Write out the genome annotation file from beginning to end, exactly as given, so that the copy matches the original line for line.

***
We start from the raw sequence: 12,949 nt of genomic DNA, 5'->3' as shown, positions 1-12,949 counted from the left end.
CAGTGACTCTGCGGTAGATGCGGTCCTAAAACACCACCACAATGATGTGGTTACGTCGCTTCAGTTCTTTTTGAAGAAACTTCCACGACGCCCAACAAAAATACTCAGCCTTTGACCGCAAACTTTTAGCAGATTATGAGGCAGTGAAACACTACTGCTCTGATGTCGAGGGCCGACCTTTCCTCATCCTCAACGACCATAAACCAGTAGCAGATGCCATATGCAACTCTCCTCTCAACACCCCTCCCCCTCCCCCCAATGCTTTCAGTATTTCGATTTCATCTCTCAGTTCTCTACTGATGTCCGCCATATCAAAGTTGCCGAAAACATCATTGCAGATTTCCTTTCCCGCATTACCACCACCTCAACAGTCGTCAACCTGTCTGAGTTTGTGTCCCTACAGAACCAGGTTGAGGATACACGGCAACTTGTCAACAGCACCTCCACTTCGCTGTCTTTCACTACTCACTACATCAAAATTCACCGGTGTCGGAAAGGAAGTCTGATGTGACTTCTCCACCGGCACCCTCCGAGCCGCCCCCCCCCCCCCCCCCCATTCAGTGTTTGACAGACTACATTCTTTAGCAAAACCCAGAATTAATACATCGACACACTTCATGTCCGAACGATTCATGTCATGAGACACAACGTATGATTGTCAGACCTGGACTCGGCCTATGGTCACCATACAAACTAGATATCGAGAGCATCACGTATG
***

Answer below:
We start from the raw sequence: 12,949 nt of genomic DNA, 5'->3' as shown, positions 1-12,949 counted from the left end.
CAGTGACTCTGCGGTAGATGCGGTCCTAAAACACCACCACAATGATGTGGTTACGTCGCTTCAGTTCTTTTTGAAGAAACTTCCACGACGCCCAACAAAAATACTCAGCCTTTGACCGCAAACTTTTAGCAGATTATGAGGCAGTGAAACACTACTGCTCTGATGTCGAGGGCCGACCTTTCCTCATCCTCAACGACCATAAACCAGTAGCAGATGCCATATGCAACTCTCCTCTCAACACCCCTCCCCCTCCCCCCAATGCTTTCAGTATTTCGATTTCATCTCTCAGTTCTCTACTGATGTCCGCCATATCAAAGTTGCCGAAAACATCATTGCAGATTTCCTTTCCCGCATTACCACCACCTCAACAGTCGTCAACCTGTCTGAGTTTGTGTCCCTACAGAACCAGGTTGAGGATACACGGCAACTTGTCAACAGCACCTCCACTTCGCTGTCTTTCACTACTCACTACATCAAAATTCACCGGTGTCGGAAAGGAAGTCTGATGTGACTTCTCCACCGGCACCCTCCGAGCCGCCCCCCCCCCCCCCCCCCATTCAGTGTTTGACAGACTACATTCTTTAGCAAAACCCAGAATTAATACATCGACACACTTCATGTCCGAACGATTCATGTCATGAGACACAACGTATGATTGTCAGACCTGGACTCGGCCTATGGTCACCATACAAACTAGATATCGAGAGCATCACGTATG